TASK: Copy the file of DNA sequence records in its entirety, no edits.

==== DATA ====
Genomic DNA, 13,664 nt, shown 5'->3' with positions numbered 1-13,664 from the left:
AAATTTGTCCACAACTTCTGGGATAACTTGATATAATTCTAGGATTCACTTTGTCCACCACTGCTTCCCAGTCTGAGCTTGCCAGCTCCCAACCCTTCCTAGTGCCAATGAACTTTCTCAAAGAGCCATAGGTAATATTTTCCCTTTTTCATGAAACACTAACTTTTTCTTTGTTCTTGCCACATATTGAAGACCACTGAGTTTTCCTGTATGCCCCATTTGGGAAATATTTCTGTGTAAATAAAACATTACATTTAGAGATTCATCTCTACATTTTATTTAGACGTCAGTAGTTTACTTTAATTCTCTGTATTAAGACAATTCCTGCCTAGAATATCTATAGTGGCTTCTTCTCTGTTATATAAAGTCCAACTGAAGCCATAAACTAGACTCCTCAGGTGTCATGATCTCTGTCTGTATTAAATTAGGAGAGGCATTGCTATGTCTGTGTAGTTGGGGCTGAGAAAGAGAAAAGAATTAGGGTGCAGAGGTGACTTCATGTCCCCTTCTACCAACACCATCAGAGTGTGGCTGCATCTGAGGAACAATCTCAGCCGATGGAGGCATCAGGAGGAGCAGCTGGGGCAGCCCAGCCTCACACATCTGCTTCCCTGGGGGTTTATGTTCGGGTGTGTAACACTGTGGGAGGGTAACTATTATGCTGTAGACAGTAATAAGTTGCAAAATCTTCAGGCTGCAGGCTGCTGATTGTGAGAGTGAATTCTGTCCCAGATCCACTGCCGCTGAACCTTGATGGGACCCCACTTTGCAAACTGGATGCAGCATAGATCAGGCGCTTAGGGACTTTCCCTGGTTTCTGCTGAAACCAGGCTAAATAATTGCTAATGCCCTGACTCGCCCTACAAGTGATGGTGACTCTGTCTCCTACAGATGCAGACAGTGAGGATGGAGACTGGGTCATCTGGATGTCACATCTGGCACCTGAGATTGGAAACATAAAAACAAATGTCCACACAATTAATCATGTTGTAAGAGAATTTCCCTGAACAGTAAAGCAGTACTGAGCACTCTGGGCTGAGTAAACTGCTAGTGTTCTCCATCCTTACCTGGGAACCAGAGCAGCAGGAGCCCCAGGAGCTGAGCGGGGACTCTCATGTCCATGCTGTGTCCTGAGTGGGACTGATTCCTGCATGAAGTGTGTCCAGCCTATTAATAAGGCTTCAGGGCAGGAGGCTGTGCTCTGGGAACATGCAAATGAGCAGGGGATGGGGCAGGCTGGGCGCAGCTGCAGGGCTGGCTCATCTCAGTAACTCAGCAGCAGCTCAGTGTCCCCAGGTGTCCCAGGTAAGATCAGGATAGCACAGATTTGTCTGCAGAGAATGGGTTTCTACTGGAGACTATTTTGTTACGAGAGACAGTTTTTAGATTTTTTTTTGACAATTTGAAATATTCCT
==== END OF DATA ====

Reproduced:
Genomic DNA, 13,664 nt, shown 5'->3' with positions numbered 1-13,664 from the left:
AAATTTGTCCACAACTTCTGGGATAACTTGATATAATTCTAGGATTCACTTTGTCCACCACTGCTTCCCAGTCTGAGCTTGCCAGCTCCCAACCCTTCCTAGTGCCAATGAACTTTCTCAAAGAGCCATAGGTAATATTTTCCCTTTTTCATGAAACACTAACTTTTTCTTTGTTCTTGCCACATATTGAAGACCACTGAGTTTTCCTGTATGCCCCATTTGGGAAATATTTCTGTGTAAATAAAACATTACATTTAGAGATTCATCTCTACATTTTATTTAGACGTCAGTAGTTTACTTTAATTCTCTGTATTAAGACAATTCCTGCCTAGAATATCTATAGTGGCTTCTTCTCTGTTATATAAAGTCCAACTGAAGCCATAAACTAGACTCCTCAGGTGTCATGATCTCTGTCTGTATTAAATTAGGAGAGGCATTGCTATGTCTGTGTAGTTGGGGCTGAGAAAGAGAAAAGAATTAGGGTGCAGAGGTGACTTCATGTCCCCTTCTACCAACACCATCAGAGTGTGGCTGCATCTGAGGAACAATCTCAGCCGATGGAGGCATCAGGAGGAGCAGCTGGGGCAGCCCAGCCTCACACATCTGCTTCCCTGGGGGTTTATGTTCGGGTGTGTAACACTGTGGGAGGGTAACTATTATGCTGTAGACAGTAATAAGTTGCAAAATCTTCAGGCTGCAGGCTGCTGATTGTGAGAGTGAATTCTGTCCCAGATCCACTGCCGCTGAACCTTGATGGGACCCCACTTTGCAAACTGGATGCAGCATAGATCAGGCGCTTAGGGACTTTCCCTGGTTTCTGCTGAAACCAGGCTAAATAATTGCTAATGCCCTGACTCGCCCTACAAGTGATGGTGACTCTGTCTCCTACAGATGCAGACAGTGAGGATGGAGACTGGGTCATCTGGATGTCACATCTGGCACCTGAGATTGGAAACATAAAAACAAATGTCCACACAATTAATCATGTTGTAAGAGAATTTCCCTGAACAGTAAAGCAGTACTGAGCACTCTGGGCTGAGTAAACTGCTAGTGTTCTCCATCCTTACCTGGGAACCAGAGCAGCAGGAGCCCCAGGAGCTGAGCGGGGACTCTCATGTCCATGCTGTGTCCTGAGTGGGACTGATTCCTGCATGAAGTGTGTCCAGCCTATTAATAAGGCTTCAGGGCAGGAGGCTGTGCTCTGGGAACATGCAAATGAGCAGGGGATGGGGCAGGCTGGGCGCAGCTGCAGGGCTGGCTCATCTCAGTAACTCAGCAGCAGCTCAGTGTCCCCAGGTGTCCCAGGTAAGATCAGGATAGCACAGATTTGTCTGCAGAGAATGGGTTTCTACTGGAGACTATTTTGTTACGAGAGACAGTTTTTAGATTTTTTTTTGACAATTTGAAATATTCCT